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Unpatched Zyxel storage devices co-opted into IoT botnet

Owners of Zyxel network-attached storage devices are in danger of being hijacked by Mukashi, a descendant of the infamous Mirai botnet, if they don’t patch a critical vulnerability

A remote code execution vulnerability in Zyxel network attached storage (NAS) devices that was uncovered back in February 2020 is being abused to infect unpatched devices with Mukashi, a descendant of the infamous Mirai internet of things (IoT) botnet.

The critically rated vulnerability, CVE-2020-9054, is considered relatively trivial to exploit and has already been extensively weaponised. This is in spite of Zyxel having acted entirely responsibly through the disclosure process, and having made patches available to affected users.

Ken Hsu, Zhibin Zhang and Ruchna Nigam of Palo Alto Networks’ Unit42 threat research unit have been monitoring the spread of Mukashi, which was initially discovered via the sale of its exploit code as a zero day, and is allegedly being used by a group of cyber criminals who are trying to fold the exploit into Emotet.

“Mukashi brute forces the logins using different combinations of default credentials, while informing its command and control [C2] server of the successful login attempts,” said Hsu and his colleagues in a blog detailing their research.

“Multiple, if not all, Zyxel NAS products running firmware versions up to 5.21 are vulnerable to this pre-authentication command injection vulnerability. The vendor advisory is also available.”

The core vulnerability hinges on an executable, weblogin.cgi, that does not properly sanitise username parameters during authentication. As a result of this, attackers can use a single quote mark to close the string and a semicolon to concatenate arbitrary commands and achieve command execution. As weblogin.cgi accepts both HTTP GET and POST requests, attackers can embed the malicious payload in an HTTP request and achieve code execution.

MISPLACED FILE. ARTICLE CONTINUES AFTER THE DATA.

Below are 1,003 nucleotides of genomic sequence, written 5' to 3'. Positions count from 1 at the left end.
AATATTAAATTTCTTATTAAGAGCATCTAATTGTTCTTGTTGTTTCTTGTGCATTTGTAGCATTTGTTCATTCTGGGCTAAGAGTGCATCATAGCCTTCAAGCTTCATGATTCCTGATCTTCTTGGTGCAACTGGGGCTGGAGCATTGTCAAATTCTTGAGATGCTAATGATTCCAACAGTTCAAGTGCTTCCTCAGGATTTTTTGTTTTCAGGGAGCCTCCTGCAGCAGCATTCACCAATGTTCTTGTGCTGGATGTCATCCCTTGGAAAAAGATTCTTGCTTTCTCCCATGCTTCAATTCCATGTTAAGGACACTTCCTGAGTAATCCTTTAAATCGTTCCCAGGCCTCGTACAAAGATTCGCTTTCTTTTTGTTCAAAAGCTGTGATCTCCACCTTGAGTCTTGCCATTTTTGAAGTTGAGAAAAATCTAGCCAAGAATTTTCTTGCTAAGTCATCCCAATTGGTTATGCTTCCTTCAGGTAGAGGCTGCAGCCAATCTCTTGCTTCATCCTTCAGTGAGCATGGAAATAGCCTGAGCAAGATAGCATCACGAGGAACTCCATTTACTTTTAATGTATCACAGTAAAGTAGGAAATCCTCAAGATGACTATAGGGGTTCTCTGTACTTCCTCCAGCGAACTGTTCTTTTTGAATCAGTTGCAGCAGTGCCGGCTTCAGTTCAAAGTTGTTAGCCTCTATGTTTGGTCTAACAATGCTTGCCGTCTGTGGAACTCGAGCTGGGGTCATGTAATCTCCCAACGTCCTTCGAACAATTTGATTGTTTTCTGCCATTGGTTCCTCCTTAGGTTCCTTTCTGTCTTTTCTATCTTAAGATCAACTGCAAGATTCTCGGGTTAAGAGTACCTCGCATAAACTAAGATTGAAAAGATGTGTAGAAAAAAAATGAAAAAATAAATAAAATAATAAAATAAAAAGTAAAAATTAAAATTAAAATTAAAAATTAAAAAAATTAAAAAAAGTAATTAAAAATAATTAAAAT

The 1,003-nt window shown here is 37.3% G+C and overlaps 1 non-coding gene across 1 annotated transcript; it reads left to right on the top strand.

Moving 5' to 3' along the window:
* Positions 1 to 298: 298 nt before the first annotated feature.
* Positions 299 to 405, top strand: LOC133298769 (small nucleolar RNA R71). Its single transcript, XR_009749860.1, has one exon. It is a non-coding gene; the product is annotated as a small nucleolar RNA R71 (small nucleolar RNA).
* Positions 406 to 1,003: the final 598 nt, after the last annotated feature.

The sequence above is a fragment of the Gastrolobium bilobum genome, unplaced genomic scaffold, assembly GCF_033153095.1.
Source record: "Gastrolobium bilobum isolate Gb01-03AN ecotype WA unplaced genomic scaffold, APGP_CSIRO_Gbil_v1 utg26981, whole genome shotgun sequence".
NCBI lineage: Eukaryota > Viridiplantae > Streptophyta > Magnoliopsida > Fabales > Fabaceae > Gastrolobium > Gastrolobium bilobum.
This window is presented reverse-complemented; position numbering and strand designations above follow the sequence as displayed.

Hsu said Palo Alto observed the first Mukashi-related exploit on 12 March 2020. In this case, the attacker attempted to download a shell script, execute it to download different architectures of Mirai bot, and remove the evidence from a vulnerable device.

Mukashi goes to work by first scanning the TCP port 23 of random hosts, brute forcing a login and reporting successful logins to its C2 server. Like other descendants of Mirai, it can receive C2 commands to launch distributed denial of service (DDoS) attacks.

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Hsu’s team has given extensive technical details of how Mukashi works, as well as indicators of compromise (IoCs), on the Unit 42 website.

“Updating the firmware is highly recommended to keep the attackers at bay,” said the researchers. “The latest version of the firmware is available for download. Complex login passwords are also advised to prevent brute forcing.”

Palo Alto added that its own customers would be protected from Mukashi through its next-generation firewall products with threat prevention licences, and its WildFire product, a cloud-based virtual environment that analyses and executes unknown samples – a free version of which is available as part of the next-generation firewall subscription.

Zyxel noted that for affected NAS products that reached end of support in 2016 or before, firmware updates are no longer being provided. “We strongly recommend that users follow the workaround procedure, as detailed … to remediate the vulnerability,” it said.

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